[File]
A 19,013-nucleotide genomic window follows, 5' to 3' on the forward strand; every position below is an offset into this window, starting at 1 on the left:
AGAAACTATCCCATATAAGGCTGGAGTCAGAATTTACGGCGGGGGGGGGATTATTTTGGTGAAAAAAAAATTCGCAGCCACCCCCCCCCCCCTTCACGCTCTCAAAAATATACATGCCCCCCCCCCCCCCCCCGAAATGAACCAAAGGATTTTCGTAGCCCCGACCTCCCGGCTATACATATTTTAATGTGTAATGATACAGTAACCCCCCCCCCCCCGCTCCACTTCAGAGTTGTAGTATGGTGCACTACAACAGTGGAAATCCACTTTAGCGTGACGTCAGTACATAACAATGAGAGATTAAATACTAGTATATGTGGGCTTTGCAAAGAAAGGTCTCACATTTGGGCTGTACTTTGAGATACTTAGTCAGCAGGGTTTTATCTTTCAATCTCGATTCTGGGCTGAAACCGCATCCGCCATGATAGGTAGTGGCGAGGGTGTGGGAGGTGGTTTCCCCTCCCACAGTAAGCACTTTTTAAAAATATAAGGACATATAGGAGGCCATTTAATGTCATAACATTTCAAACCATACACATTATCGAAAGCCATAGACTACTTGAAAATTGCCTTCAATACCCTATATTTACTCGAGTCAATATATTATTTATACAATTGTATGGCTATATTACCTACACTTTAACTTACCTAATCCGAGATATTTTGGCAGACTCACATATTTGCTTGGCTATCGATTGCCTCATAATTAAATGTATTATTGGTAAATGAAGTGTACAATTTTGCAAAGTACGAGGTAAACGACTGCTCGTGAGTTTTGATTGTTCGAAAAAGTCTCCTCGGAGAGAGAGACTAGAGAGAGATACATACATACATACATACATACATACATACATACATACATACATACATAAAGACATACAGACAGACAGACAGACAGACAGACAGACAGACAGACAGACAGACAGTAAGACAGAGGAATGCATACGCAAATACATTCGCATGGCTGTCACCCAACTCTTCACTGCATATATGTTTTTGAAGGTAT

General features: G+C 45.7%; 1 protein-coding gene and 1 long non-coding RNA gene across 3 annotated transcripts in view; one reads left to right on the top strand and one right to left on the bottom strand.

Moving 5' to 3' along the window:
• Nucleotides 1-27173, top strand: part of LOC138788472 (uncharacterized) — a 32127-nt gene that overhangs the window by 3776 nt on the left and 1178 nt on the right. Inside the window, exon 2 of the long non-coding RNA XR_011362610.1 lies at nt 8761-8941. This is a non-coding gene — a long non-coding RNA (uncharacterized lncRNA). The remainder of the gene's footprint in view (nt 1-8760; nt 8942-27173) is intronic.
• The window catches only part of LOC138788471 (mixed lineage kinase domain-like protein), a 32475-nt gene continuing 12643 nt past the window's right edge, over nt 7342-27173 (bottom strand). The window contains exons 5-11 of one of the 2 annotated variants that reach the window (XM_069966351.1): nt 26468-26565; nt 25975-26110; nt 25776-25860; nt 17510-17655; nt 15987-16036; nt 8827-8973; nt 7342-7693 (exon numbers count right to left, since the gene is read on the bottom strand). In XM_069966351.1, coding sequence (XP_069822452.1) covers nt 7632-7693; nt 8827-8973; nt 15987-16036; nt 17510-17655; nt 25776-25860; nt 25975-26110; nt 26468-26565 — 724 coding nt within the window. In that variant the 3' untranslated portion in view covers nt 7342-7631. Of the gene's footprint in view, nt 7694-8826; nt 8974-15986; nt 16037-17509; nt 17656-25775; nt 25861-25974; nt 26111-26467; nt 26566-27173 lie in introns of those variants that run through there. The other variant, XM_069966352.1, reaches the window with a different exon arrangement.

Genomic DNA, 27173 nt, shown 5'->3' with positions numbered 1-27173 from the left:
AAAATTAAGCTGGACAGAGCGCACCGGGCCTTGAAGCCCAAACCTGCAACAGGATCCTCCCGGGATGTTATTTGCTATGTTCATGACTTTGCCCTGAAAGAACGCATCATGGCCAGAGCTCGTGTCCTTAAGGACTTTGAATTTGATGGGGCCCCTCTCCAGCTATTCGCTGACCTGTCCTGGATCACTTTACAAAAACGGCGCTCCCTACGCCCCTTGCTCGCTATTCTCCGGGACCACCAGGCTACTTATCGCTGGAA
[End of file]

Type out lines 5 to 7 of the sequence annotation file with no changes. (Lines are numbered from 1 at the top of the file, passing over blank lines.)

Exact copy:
• Nucleotides 1-27173, top strand: part of LOC138788472 (uncharacterized) — a 32127-nt gene that overhangs the window by 3776 nt on the left and 1178 nt on the right. Inside the window, exon 2 of the long non-coding RNA XR_011362610.1 lies at nt 8761-8941. This is a non-coding gene — a long non-coding RNA (uncharacterized lncRNA). The remainder of the gene's footprint in view (nt 1-8760; nt 8942-27173) is intronic.
• The window catches only part of LOC138788471 (mixed lineage kinase domain-like protein), a 32475-nt gene continuing 12643 nt past the window's right edge, over nt 7342-27173 (bottom strand). The window contains exons 5-11 of one of the 2 annotated variants that reach the window (XM_069966351.1): nt 26468-26565; nt 25975-26110; nt 25776-25860; nt 17510-17655; nt 15987-16036; nt 8827-8973; nt 7342-7693 (exon numbers count right to left, since the gene is read on the bottom strand). In XM_069966351.1, coding sequence (XP_069822452.1) covers nt 7632-7693; nt 8827-8973; nt 15987-16036; nt 17510-17655; nt 25776-25860; nt 25975-26110; nt 26468-26565 — 724 coding nt within the window. In that variant the 3' untranslated portion in view covers nt 7342-7631. Of the gene's footprint in view, nt 7694-8826; nt 8974-15986; nt 16037-17509; nt 17656-25775; nt 25861-25974; nt 26111-26467; nt 26566-27173 lie in introns of those variants that run through there. The other variant, XM_069966352.1, reaches the window with a different exon arrangement.

Genomic DNA, 27173 nt, shown 5'->3' with positions numbered 1-27173 from the left: